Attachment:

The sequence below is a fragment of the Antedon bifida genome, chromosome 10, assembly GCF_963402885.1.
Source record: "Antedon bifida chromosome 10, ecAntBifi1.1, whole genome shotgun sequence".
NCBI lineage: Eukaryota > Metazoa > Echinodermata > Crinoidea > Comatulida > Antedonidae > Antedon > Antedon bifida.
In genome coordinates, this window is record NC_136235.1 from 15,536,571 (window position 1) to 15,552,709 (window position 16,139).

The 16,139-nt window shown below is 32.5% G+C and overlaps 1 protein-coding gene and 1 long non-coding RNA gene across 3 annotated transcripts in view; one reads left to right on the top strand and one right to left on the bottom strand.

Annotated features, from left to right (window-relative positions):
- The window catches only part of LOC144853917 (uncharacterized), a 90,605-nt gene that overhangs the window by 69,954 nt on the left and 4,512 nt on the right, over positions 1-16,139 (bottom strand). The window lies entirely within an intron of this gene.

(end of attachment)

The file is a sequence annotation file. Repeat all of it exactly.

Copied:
The sequence below is a fragment of the Antedon bifida genome, chromosome 10, assembly GCF_963402885.1.
Source record: "Antedon bifida chromosome 10, ecAntBifi1.1, whole genome shotgun sequence".
NCBI lineage: Eukaryota > Metazoa > Echinodermata > Crinoidea > Comatulida > Antedonidae > Antedon > Antedon bifida.
In genome coordinates, this window is record NC_136235.1 from 15,536,571 (window position 1) to 15,552,709 (window position 16,139).

The 16,139-nt window shown below is 32.5% G+C and overlaps 1 protein-coding gene and 1 long non-coding RNA gene across 3 annotated transcripts in view; one reads left to right on the top strand and one right to left on the bottom strand.

Annotated features, from left to right (window-relative positions):
- The window catches only part of LOC144853917 (uncharacterized), a 90,605-nt gene that overhangs the window by 69,954 nt on the left and 4,512 nt on the right, over positions 1-16,139 (bottom strand). The window lies entirely within an intron of this gene.